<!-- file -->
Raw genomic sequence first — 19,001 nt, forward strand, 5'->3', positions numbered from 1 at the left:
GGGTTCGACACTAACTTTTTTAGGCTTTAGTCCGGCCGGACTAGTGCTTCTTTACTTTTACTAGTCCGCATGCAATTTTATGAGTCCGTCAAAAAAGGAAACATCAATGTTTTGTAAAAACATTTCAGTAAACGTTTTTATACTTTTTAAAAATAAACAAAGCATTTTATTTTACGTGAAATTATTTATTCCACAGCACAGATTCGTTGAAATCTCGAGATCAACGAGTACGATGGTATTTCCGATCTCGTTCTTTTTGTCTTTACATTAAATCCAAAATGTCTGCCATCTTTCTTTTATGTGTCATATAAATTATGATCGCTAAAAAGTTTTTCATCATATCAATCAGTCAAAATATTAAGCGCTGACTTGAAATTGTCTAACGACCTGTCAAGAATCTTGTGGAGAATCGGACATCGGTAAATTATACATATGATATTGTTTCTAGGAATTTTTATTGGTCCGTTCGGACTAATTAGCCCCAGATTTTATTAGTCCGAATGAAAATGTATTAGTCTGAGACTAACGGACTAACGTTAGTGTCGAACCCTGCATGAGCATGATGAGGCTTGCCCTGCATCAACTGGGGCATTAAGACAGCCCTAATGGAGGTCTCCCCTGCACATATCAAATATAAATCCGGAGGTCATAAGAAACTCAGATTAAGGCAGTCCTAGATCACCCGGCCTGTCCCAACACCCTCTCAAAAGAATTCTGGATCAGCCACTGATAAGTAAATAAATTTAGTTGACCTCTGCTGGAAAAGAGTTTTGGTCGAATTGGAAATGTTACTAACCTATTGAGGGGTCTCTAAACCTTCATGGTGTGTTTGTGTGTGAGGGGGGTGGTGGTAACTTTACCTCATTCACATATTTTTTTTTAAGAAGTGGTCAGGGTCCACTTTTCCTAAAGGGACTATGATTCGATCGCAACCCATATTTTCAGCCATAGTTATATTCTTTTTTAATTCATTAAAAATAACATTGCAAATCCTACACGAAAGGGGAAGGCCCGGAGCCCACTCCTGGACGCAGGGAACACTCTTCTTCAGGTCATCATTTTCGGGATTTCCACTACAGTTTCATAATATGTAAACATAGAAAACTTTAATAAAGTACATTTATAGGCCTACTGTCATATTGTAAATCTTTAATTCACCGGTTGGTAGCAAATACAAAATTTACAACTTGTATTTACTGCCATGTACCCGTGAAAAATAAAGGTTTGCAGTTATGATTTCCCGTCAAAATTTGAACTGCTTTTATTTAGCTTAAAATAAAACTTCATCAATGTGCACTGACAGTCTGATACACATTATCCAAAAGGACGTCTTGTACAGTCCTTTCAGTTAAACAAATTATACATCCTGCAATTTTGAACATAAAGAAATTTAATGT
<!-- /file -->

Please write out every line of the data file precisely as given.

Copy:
Raw genomic sequence first — 19,001 nt, forward strand, 5'->3', positions numbered from 1 at the left:
GGGTTCGACACTAACTTTTTTAGGCTTTAGTCCGGCCGGACTAGTGCTTCTTTACTTTTACTAGTCCGCATGCAATTTTATGAGTCCGTCAAAAAAGGAAACATCAATGTTTTGTAAAAACATTTCAGTAAACGTTTTTATACTTTTTAAAAATAAACAAAGCATTTTATTTTACGTGAAATTATTTATTCCACAGCACAGATTCGTTGAAATCTCGAGATCAACGAGTACGATGGTATTTCCGATCTCGTTCTTTTTGTCTTTACATTAAATCCAAAATGTCTGCCATCTTTCTTTTATGTGTCATATAAATTATGATCGCTAAAAAGTTTTTCATCATATCAATCAGTCAAAATATTAAGCGCTGACTTGAAATTGTCTAACGACCTGTCAAGAATCTTGTGGAGAATCGGACATCGGTAAATTATACATATGATATTGTTTCTAGGAATTTTTATTGGTCCGTTCGGACTAATTAGCCCCAGATTTTATTAGTCCGAATGAAAATGTATTAGTCTGAGACTAACGGACTAACGTTAGTGTCGAACCCTGCATGAGCATGATGAGGCTTGCCCTGCATCAACTGGGGCATTAAGACAGCCCTAATGGAGGTCTCCCCTGCACATATCAAATATAAATCCGGAGGTCATAAGAAACTCAGATTAAGGCAGTCCTAGATCACCCGGCCTGTCCCAACACCCTCTCAAAAGAATTCTGGATCAGCCACTGATAAGTAAATAAATTTAGTTGACCTCTGCTGGAAAAGAGTTTTGGTCGAATTGGAAATGTTACTAACCTATTGAGGGGTCTCTAAACCTTCATGGTGTGTTTGTGTGTGAGGGGGGTGGTGGTAACTTTACCTCATTCACATATTTTTTTTTAAGAAGTGGTCAGGGTCCACTTTTCCTAAAGGGACTATGATTCGATCGCAACCCATATTTTCAGCCATAGTTATATTCTTTTTTAATTCATTAAAAATAACATTGCAAATCCTACACGAAAGGGGAAGGCCCGGAGCCCACTCCTGGACGCAGGGAACACTCTTCTTCAGGTCATCATTTTCGGGATTTCCACTACAGTTTCATAATATGTAAACATAGAAAACTTTAATAAAGTACATTTATAGGCCTACTGTCATATTGTAAATCTTTAATTCACCGGTTGGTAGCAAATACAAAATTTACAACTTGTATTTACTGCCATGTACCCGTGAAAAATAAAGGTTTGCAGTTATGATTTCCCGTCAAAATTTGAACTGCTTTTATTTAGCTTAAAATAAAACTTCATCAATGTGCACTGACAGTCTGATACACATTATCCAAAAGGACGTCTTGTACAGTCCTTTCAGTTAAACAAATTATACATCCTGCAATTTTGAACATAAAGAAATTTAATGT